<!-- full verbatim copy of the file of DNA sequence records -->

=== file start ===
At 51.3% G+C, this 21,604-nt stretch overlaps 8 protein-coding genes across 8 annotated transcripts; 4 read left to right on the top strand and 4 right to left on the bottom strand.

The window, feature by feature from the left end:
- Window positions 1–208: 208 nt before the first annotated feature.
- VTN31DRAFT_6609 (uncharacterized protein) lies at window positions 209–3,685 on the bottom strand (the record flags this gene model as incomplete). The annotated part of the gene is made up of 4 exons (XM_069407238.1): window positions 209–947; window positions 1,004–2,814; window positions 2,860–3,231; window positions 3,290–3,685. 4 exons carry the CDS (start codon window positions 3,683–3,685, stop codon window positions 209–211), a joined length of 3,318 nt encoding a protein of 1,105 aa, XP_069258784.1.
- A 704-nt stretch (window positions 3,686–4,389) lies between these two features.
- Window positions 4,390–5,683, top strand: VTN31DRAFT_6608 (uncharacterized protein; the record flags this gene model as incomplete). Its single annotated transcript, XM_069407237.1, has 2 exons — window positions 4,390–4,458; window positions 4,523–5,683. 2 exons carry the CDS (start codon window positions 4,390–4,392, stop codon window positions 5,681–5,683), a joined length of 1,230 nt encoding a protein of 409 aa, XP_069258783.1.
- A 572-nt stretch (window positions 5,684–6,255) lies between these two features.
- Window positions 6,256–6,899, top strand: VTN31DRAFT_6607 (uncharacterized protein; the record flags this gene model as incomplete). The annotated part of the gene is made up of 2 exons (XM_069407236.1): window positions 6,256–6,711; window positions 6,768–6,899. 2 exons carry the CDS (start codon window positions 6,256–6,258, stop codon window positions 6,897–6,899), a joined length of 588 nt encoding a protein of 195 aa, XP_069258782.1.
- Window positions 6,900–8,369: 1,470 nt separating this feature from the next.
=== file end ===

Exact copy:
At 51.3% G+C, this 21,604-nt stretch overlaps 8 protein-coding genes across 8 annotated transcripts; 4 read left to right on the top strand and 4 right to left on the bottom strand.

The window, feature by feature from the left end:
- Window positions 1–208: 208 nt before the first annotated feature.
- VTN31DRAFT_6609 (uncharacterized protein) lies at window positions 209–3,685 on the bottom strand (the record flags this gene model as incomplete). The annotated part of the gene is made up of 4 exons (XM_069407238.1): window positions 209–947; window positions 1,004–2,814; window positions 2,860–3,231; window positions 3,290–3,685. 4 exons carry the CDS (start codon window positions 3,683–3,685, stop codon window positions 209–211), a joined length of 3,318 nt encoding a protein of 1,105 aa, XP_069258784.1.
- A 704-nt stretch (window positions 3,686–4,389) lies between these two features.
- Window positions 4,390–5,683, top strand: VTN31DRAFT_6608 (uncharacterized protein; the record flags this gene model as incomplete). Its single annotated transcript, XM_069407237.1, has 2 exons — window positions 4,390–4,458; window positions 4,523–5,683. 2 exons carry the CDS (start codon window positions 4,390–4,392, stop codon window positions 5,681–5,683), a joined length of 1,230 nt encoding a protein of 409 aa, XP_069258783.1.
- A 572-nt stretch (window positions 5,684–6,255) lies between these two features.
- Window positions 6,256–6,899, top strand: VTN31DRAFT_6607 (uncharacterized protein; the record flags this gene model as incomplete). The annotated part of the gene is made up of 2 exons (XM_069407236.1): window positions 6,256–6,711; window positions 6,768–6,899. 2 exons carry the CDS (start codon window positions 6,256–6,258, stop codon window positions 6,897–6,899), a joined length of 588 nt encoding a protein of 195 aa, XP_069258782.1.
- Window positions 6,900–8,369: 1,470 nt separating this feature from the next.